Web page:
LOS ANGELES (CBSLA) — Groceries are taking a bigger bite of household budgets these days.
According to Fern’s AG Insider, the USDA predicts grocery prices will rise 3% on average this year, the highest increase the U.S. has seen since 2011.READ MORE: James Michael Tyler, Who Played Gunther On 'Friends,' Dies
With so many people working and staying close to home, grocery prices are rising faster than food costs from restaurants and food chains. Since the coronavirus outbreak started in the spring, demand for meat, poultry and fish has been up, and prices for those items are up across the board.READ MORE: 'That Was The Worst Thing Imaginable' Shares Vanessa Bryant On Deaths Of Kobe, Daughter Gianna
Prices are also up for staples like eggs, bread, dairy items, and fruit and vegetables.
The increase in food prices are largely due to demand, but supply chain problems due to the pandemic have also contributed. Several meat processing plants have been hit by infections and have been forced to shut down or slow production. Farms, including here in Oxnard, have had dozens of workers infected with COVID-19.MORE NEWS: Man In His 20s Dies Hours After Being Shot In Long Beach; Motive Unknown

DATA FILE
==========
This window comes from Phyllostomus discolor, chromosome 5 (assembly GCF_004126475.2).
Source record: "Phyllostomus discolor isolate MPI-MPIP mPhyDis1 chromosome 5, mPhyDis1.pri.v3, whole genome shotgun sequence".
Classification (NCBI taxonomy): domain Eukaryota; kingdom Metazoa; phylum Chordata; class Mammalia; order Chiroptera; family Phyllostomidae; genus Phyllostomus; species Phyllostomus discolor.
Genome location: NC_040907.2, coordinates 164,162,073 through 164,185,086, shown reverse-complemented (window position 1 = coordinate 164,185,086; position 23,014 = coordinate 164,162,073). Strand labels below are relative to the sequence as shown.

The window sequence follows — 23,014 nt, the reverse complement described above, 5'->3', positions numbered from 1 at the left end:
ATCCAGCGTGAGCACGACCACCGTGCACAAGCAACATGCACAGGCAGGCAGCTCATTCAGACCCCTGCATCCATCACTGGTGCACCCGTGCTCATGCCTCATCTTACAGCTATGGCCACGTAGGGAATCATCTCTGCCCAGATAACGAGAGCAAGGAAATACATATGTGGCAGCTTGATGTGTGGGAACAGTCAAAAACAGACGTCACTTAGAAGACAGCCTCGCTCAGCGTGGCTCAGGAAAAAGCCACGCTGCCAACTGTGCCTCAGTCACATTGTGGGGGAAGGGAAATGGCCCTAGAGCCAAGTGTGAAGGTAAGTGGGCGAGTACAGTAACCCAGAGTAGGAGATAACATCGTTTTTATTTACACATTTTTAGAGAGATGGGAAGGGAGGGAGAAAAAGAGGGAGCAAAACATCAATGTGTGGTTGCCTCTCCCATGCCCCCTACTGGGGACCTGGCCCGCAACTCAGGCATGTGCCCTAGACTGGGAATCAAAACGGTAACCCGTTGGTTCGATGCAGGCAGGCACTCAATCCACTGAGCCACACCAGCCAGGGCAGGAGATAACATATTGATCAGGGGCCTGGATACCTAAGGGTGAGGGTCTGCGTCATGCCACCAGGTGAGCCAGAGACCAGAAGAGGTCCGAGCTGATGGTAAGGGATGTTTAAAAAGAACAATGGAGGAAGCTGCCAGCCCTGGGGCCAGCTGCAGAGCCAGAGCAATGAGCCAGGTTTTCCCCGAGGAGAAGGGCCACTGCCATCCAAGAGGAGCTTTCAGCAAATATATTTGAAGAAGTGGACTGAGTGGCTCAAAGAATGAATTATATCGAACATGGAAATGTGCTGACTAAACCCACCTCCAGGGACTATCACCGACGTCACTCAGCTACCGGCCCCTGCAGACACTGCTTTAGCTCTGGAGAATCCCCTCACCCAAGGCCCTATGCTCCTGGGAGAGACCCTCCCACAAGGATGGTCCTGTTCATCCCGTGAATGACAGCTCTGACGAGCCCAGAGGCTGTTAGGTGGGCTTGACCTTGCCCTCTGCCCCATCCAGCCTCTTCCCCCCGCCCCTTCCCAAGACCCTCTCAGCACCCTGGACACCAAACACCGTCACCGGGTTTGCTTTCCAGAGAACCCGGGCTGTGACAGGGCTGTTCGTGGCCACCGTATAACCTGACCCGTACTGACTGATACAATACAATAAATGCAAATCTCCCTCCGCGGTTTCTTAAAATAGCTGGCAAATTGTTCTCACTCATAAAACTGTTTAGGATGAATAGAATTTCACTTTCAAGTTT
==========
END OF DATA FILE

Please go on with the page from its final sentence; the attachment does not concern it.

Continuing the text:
The report notes that food prices usually mirror the overall U.S. inflation rate, which is forecast at less than 1% this year, and that it’s restaurant and takeout prices that have typically increased at higher rates than grocery prices.